We went to our first IEP meeting for Tophs when he was three years old. At the time, we lived in Charlottesville, Virginia, and talking to his teacher, Paige, was like having coffee with an old friend who knew my son almost as well I did. My husband, Paul, and I sat on plastic primary-colored seats at a lowered table in Tophs’s preschool classroom as she shared stories of his growth, benchmarks he’d met, and things that still puzzled her about our son. She constantly reminded us of his strengths in a way that didn’t make us feel we were wrong to have concerns. She wasn’t afraid to veer off the page, to set the document down, and listen. Or to mention creative ways she was trying to engage him—would spinning him in a swing help his processing speed? Would holding a fidget toy make him less anxious? Would he enjoy the input from a weighted blanket? Could he benefit from spending circle time with more typically developing peers?
What we knew, without a doubt, was that Paige always worked with Tophs in mind. Everything about her reflected a contagious and active hope. I left those meetings secure in the belief that Paige and the rest of her team weren’t afraid to see our son, even if they couldn’t always explain him.
Then our family moved across the state.
My first clue should have been that the new county wouldn’t even consider Tophs for a reverse-inclusion class, where he could have spent an entire day with both typically developing peers and other students with disabilities or delays. The county reserved spaces in those classrooms for children with multiple or severe disabilities. Tophs wouldn’t qualify, even if he would greatly benefit.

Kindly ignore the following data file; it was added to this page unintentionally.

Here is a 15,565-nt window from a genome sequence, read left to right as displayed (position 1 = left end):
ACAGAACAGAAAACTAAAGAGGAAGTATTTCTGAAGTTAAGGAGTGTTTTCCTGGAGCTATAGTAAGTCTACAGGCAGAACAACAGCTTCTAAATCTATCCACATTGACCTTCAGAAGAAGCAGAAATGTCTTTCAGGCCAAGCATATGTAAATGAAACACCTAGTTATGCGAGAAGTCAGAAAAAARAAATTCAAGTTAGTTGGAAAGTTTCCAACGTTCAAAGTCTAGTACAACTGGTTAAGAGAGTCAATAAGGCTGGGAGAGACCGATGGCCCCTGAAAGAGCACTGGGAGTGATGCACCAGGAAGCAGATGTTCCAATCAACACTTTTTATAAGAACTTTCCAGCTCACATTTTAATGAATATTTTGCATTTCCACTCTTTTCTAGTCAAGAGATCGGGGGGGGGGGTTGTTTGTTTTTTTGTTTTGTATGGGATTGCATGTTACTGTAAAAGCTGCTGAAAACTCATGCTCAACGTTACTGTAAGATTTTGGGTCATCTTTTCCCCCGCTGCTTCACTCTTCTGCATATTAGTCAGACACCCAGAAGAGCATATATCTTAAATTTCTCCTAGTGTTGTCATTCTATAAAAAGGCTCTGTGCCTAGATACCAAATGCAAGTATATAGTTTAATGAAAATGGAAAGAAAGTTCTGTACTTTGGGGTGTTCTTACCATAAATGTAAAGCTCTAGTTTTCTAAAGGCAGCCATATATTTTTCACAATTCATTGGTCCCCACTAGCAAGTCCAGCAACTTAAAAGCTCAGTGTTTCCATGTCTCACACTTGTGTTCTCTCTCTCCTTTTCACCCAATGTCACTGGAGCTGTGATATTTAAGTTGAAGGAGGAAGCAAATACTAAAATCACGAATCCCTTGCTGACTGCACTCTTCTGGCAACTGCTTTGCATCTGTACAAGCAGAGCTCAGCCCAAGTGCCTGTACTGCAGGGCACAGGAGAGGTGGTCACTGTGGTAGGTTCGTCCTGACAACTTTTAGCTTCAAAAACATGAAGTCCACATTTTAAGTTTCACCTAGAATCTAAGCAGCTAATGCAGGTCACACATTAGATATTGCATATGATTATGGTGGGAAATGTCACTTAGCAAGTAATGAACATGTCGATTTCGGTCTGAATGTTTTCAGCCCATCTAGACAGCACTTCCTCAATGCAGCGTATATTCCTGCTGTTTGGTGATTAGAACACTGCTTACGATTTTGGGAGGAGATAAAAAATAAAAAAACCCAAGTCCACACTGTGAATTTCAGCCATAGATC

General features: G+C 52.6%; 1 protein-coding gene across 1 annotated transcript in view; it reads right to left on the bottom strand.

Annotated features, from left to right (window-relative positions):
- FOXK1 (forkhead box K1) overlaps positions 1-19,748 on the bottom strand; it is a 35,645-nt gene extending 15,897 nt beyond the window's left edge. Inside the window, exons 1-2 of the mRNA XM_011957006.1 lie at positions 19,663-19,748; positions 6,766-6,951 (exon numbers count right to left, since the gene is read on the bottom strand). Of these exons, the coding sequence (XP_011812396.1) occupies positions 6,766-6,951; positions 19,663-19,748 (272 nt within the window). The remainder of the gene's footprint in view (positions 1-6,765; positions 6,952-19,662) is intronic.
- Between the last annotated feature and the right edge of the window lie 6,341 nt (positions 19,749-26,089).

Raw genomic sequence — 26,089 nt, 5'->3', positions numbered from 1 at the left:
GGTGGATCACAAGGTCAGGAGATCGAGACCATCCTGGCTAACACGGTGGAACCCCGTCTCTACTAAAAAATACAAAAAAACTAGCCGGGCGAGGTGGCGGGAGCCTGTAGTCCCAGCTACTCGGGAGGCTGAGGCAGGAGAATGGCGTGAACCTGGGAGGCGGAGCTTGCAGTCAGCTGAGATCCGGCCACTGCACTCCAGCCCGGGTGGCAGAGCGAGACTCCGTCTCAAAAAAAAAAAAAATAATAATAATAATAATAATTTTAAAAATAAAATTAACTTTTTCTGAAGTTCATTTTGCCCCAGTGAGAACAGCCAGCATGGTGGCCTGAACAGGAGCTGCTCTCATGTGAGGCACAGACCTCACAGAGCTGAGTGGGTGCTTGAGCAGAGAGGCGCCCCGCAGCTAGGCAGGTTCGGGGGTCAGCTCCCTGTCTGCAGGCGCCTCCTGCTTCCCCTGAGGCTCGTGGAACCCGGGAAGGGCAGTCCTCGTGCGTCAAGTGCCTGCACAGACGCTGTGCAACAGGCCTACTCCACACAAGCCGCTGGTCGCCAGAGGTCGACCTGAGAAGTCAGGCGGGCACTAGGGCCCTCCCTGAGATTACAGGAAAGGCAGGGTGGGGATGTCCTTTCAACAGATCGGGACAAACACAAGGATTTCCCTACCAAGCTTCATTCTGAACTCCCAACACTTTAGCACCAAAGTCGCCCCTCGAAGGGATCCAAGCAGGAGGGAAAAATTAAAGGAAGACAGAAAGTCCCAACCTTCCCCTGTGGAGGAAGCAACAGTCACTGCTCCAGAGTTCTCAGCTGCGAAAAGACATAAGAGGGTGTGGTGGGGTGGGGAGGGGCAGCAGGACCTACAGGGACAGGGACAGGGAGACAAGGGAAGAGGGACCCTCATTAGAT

Okay, we reasoned, their game, their rules. But in our first IEP meeting in our new town, the team members made it clear they didn’t want to make room for Tophs. They offered three days of preschool instead of his usual five. What would we do with him the other two days? Why would we add another layer of change to his transition? They didn’t know—maybe we could take him to the library, they suggested, or a playgroup. By law, they couldn’t tell us to pay for private school, but they did tell us where other children were enrolled. The county, among the wealthiest in the nation, reserved its five-day special education programs for kids with the most severe disabilities. So their “best option” for a less restrictive environment was to educate our son fewer days per week.
That was the first time Paul and I refused to sign an IEP.
You can leave an IEP meeting feeling any range of emotions. My friend, also a mom to a child with special needs, says she and her husband usually take the whole day off from work and grab burgers and shakes after their long, stressful meetings. Even meetings that aren’t particularly contentious can leave you feeling drained or walking around in what I now call the “IEP haze.” I left that first meeting, having cried in front of a group of strangers who said we were asking for “too much” (and that Charlottesville City Schools had provided too much for our son) and feeling completely unheard. Tophs couldn’t attend his new school until we met again and agreed on an IEP. The kid who we knew was a poster child for early intervention would sit at home with me for almost two weeks, because someone in a position of power had reasoned, without knowing him, that he should have less.